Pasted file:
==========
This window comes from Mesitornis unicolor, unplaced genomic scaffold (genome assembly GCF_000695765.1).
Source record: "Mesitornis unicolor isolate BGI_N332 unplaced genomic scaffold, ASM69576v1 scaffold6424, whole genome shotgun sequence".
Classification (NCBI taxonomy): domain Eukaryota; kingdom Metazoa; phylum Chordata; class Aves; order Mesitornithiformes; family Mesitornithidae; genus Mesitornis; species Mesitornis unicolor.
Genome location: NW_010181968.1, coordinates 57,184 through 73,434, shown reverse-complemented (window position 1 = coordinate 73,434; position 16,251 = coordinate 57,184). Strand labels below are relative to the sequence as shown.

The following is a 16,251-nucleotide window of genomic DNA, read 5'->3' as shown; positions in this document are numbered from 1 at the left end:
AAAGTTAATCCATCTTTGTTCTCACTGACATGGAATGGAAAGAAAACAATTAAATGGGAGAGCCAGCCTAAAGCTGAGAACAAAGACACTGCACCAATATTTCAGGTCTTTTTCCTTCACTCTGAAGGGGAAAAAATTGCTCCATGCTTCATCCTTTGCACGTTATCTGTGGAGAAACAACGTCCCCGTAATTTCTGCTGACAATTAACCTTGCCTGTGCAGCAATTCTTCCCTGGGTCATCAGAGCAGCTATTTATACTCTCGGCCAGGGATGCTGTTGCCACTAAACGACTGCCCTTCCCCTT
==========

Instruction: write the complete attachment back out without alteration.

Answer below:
This window comes from Mesitornis unicolor, unplaced genomic scaffold (genome assembly GCF_000695765.1).
Source record: "Mesitornis unicolor isolate BGI_N332 unplaced genomic scaffold, ASM69576v1 scaffold6424, whole genome shotgun sequence".
Classification (NCBI taxonomy): domain Eukaryota; kingdom Metazoa; phylum Chordata; class Aves; order Mesitornithiformes; family Mesitornithidae; genus Mesitornis; species Mesitornis unicolor.
Genome location: NW_010181968.1, coordinates 57,184 through 73,434, shown reverse-complemented (window position 1 = coordinate 73,434; position 16,251 = coordinate 57,184). Strand labels below are relative to the sequence as shown.

The following is a 16,251-nucleotide window of genomic DNA, read 5'->3' as shown; positions in this document are numbered from 1 at the left end:
AAAGTTAATCCATCTTTGTTCTCACTGACATGGAATGGAAAGAAAACAATTAAATGGGAGAGCCAGCCTAAAGCTGAGAACAAAGACACTGCACCAATATTTCAGGTCTTTTTCCTTCACTCTGAAGGGGAAAAAATTGCTCCATGCTTCATCCTTTGCACGTTATCTGTGGAGAAACAACGTCCCCGTAATTTCTGCTGACAATTAACCTTGCCTGTGCAGCAATTCTTCCCTGGGTCATCAGAGCAGCTATTTATACTCTCGGCCAGGGATGCTGTTGCCACTAAACGACTGCCCTTCCCCTT